Tunisia, a once stable and relatively prosperous Arab land, is on the edge of the abyss. An aggressive coronavirus variant is ravaging its poorest and oldest, in a country with a low vaccination rate and the highest coronavirus death rate in the Arab world. The political situation has only exacerbated the crisis. In recent years, a succession of weak governments has all failed to fight for effective leadership. The latest government was dismissed by the elected president on Sunday and street demonstrations quickly followed.
Economics is another source of misery for Tunisia. Frustration has spread across the country, where protesters continue to demand jobs and more investment. A suspension of energy and phosphate production hurt the economy and deepened social divisions across the country.
Add to that, fierce political tension between Islamists and secularists, a hybrid system that ultimately produces near-constant tension between the president and prime ministers. This political chaos causes many Tunisians to be skeptical of the idea of democracy itself.
As Patricia Karam noted, “Today, only 40 percent of Tunisians said democracy is the best form of government, while 50 percent said other forms of government could be or are better than democracy.”
Admittedly, it may be hard for the public to disentangle their views on democracy itself from their experience with the decade of the Islamist Ennahda party using democratic means to divide Tunisian society. The party has contributed massively to this institutional blockage. Rached Ghannouchi, the leader of this party, behaves like an autocrat, refusing to give way to new leadership, which has contributed to the standoff in parliament and an impasse between Tunisian president Kais Saied and Prime Minister Hichem Mechichi. The backtracking of individual freedoms and the dictatorial behavior of some members of the Islamist party have caused extreme tension within Tunisian society.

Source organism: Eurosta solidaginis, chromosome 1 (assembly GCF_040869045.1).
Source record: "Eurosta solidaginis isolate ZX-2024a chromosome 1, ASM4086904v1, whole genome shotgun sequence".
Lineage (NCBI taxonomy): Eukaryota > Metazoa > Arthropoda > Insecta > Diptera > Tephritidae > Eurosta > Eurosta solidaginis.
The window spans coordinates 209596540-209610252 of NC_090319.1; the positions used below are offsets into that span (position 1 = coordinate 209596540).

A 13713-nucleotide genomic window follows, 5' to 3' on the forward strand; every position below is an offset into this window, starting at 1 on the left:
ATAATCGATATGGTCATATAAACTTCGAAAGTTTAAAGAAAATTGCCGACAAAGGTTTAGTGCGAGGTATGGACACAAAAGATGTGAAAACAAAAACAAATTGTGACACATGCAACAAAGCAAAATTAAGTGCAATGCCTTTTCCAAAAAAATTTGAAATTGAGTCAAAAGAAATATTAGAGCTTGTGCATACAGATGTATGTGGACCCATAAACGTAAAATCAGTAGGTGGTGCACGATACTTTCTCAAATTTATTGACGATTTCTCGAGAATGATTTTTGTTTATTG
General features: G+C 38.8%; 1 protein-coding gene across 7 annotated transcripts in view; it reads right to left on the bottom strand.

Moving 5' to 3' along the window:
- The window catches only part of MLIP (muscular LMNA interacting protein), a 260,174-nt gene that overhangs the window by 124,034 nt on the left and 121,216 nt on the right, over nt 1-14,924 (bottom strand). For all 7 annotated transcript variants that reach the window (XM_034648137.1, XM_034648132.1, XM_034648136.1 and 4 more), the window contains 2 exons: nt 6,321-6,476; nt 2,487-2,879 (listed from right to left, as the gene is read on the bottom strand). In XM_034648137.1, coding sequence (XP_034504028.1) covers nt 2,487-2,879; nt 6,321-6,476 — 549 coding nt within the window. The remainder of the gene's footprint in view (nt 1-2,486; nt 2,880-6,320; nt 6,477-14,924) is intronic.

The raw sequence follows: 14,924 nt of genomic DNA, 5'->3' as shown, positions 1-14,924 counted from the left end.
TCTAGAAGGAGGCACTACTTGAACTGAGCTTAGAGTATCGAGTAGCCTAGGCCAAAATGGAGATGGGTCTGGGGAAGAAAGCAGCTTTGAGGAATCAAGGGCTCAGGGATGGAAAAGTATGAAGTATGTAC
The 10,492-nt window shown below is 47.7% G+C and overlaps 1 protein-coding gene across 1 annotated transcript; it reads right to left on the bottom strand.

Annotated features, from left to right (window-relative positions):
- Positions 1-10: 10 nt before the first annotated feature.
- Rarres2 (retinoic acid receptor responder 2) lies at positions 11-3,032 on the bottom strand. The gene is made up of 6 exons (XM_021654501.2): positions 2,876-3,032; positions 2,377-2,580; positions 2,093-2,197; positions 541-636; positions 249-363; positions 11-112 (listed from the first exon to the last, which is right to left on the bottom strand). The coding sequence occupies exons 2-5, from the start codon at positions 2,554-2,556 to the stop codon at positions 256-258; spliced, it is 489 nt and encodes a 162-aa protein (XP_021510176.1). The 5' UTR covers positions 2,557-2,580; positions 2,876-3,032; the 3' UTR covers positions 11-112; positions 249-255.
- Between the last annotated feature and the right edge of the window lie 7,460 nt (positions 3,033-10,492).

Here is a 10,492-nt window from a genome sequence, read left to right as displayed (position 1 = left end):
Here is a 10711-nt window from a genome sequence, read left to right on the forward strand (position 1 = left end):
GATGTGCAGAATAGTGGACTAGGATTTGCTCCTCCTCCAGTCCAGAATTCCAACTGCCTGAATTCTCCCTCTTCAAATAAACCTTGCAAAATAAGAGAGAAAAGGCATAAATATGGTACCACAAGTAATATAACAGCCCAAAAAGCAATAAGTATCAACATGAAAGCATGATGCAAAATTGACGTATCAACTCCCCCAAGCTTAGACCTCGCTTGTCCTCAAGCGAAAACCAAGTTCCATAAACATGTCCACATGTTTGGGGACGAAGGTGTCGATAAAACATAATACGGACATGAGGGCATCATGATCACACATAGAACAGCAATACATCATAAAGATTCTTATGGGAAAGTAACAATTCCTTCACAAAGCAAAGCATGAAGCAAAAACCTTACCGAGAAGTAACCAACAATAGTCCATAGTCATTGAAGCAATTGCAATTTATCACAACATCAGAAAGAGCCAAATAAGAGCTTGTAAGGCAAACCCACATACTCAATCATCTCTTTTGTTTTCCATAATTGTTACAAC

Abir Moussi, a Tunisian opposition leader, was slapped and kicked while filming a parliamentary session on her mobile phone in June. An outspoken leader, Moussi is a passionate activist against political Islam in Tunisia and her small party stands for traditional liberalism. As for the men who slapped and kicked her? They were both members of parliament from an Islamist coalition and received no real punishment.
If Tunisia were to collapse, the impact would be huge and far-ranging. Refugee flows to nearby Italy would climb quickly—bringing the infected and the desperate into NATO. If Tunisia became a failed state, its southern deserts—where the first Star Wars movies were shot—would be ideal staging grounds for terrorists.
The Biden administration is expected to help one of America's great allies by facilitating the $4 billion loan that the International Monetary Fund plans to grant to the country. Obtaining this loan—with all the reforms it would require—is crucial to ensure that the country does not descend into general chaos.
The United States has sent Tunisia some $36 million in coronavirus-related assistance since March 2020, including 500,000 vaccines through the COVAX program and more than one million liters of oxygen for its Ministry of Health. Even so, the Biden administration should continue to explore ways to send additional medical supplies to that beleaguered land.
But political aid may be even more needed. Tunisia’s democracy is fracturing. The Islamists have shown that they had the same appetite for absolute power as deposed dictator Ben Ali.
The Biden administration must help Tunisian officials set up key institutions for democracy, such as the Constitutional Court, which would act as a counterweight to the executive and check against parliamentary majorities who aim to punish political minorities. The court is already part of the nation’s constitution, but its staff have not been selected or trained. Here, a small number of scholars and targeted dollars could make an enormous impact.
Only by strengthening institutions, separating powers, and assuring the independence of the judiciary, can Tunisia save itself from the radicals who mean to destroy democracy itself.
Ahmed Charai is a Moroccan publisher. He is a board director of the Atlantic Council and an International counselor of the Center for Strategic and International Studies and an Advisory Board of The National Interest in Washington.